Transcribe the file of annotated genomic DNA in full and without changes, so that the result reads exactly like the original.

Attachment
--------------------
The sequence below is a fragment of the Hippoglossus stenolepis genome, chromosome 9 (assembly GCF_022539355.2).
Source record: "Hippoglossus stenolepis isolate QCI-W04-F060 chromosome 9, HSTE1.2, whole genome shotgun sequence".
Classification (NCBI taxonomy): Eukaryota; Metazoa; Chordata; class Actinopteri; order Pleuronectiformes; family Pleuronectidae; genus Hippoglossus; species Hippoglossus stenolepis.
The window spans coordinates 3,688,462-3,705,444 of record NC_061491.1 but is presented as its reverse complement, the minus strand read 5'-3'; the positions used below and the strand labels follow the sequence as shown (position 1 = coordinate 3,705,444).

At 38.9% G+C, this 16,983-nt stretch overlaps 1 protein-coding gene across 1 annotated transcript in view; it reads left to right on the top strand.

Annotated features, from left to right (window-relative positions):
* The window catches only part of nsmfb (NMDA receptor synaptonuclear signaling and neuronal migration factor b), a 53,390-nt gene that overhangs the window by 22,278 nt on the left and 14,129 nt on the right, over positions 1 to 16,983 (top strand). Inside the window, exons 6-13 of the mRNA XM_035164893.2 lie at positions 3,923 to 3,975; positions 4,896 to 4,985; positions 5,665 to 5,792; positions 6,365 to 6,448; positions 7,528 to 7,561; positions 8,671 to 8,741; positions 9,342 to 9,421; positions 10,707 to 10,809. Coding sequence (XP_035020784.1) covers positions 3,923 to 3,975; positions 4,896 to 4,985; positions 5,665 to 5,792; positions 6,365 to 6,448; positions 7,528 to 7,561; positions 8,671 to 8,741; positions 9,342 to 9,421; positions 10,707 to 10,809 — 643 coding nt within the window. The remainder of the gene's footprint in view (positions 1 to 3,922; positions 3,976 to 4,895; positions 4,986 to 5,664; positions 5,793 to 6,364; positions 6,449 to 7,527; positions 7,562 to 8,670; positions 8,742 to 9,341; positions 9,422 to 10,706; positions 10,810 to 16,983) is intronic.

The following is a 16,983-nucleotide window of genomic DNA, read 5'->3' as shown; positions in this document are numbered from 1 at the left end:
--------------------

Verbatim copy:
The sequence below is a fragment of the Hippoglossus stenolepis genome, chromosome 9 (assembly GCF_022539355.2).
Source record: "Hippoglossus stenolepis isolate QCI-W04-F060 chromosome 9, HSTE1.2, whole genome shotgun sequence".
Classification (NCBI taxonomy): Eukaryota; Metazoa; Chordata; class Actinopteri; order Pleuronectiformes; family Pleuronectidae; genus Hippoglossus; species Hippoglossus stenolepis.
The window spans coordinates 3,688,462-3,705,444 of record NC_061491.1 but is presented as its reverse complement, the minus strand read 5'-3'; the positions used below and the strand labels follow the sequence as shown (position 1 = coordinate 3,705,444).

At 38.9% G+C, this 16,983-nt stretch overlaps 1 protein-coding gene across 1 annotated transcript in view; it reads left to right on the top strand.

Annotated features, from left to right (window-relative positions):
* The window catches only part of nsmfb (NMDA receptor synaptonuclear signaling and neuronal migration factor b), a 53,390-nt gene that overhangs the window by 22,278 nt on the left and 14,129 nt on the right, over positions 1 to 16,983 (top strand). Inside the window, exons 6-13 of the mRNA XM_035164893.2 lie at positions 3,923 to 3,975; positions 4,896 to 4,985; positions 5,665 to 5,792; positions 6,365 to 6,448; positions 7,528 to 7,561; positions 8,671 to 8,741; positions 9,342 to 9,421; positions 10,707 to 10,809. Coding sequence (XP_035020784.1) covers positions 3,923 to 3,975; positions 4,896 to 4,985; positions 5,665 to 5,792; positions 6,365 to 6,448; positions 7,528 to 7,561; positions 8,671 to 8,741; positions 9,342 to 9,421; positions 10,707 to 10,809 — 643 coding nt within the window. The remainder of the gene's footprint in view (positions 1 to 3,922; positions 3,976 to 4,895; positions 4,986 to 5,664; positions 5,793 to 6,364; positions 6,449 to 7,527; positions 7,562 to 8,670; positions 8,742 to 9,341; positions 9,422 to 10,706; positions 10,810 to 16,983) is intronic.

The following is a 16,983-nucleotide window of genomic DNA, read 5'->3' as shown; positions in this document are numbered from 1 at the left end: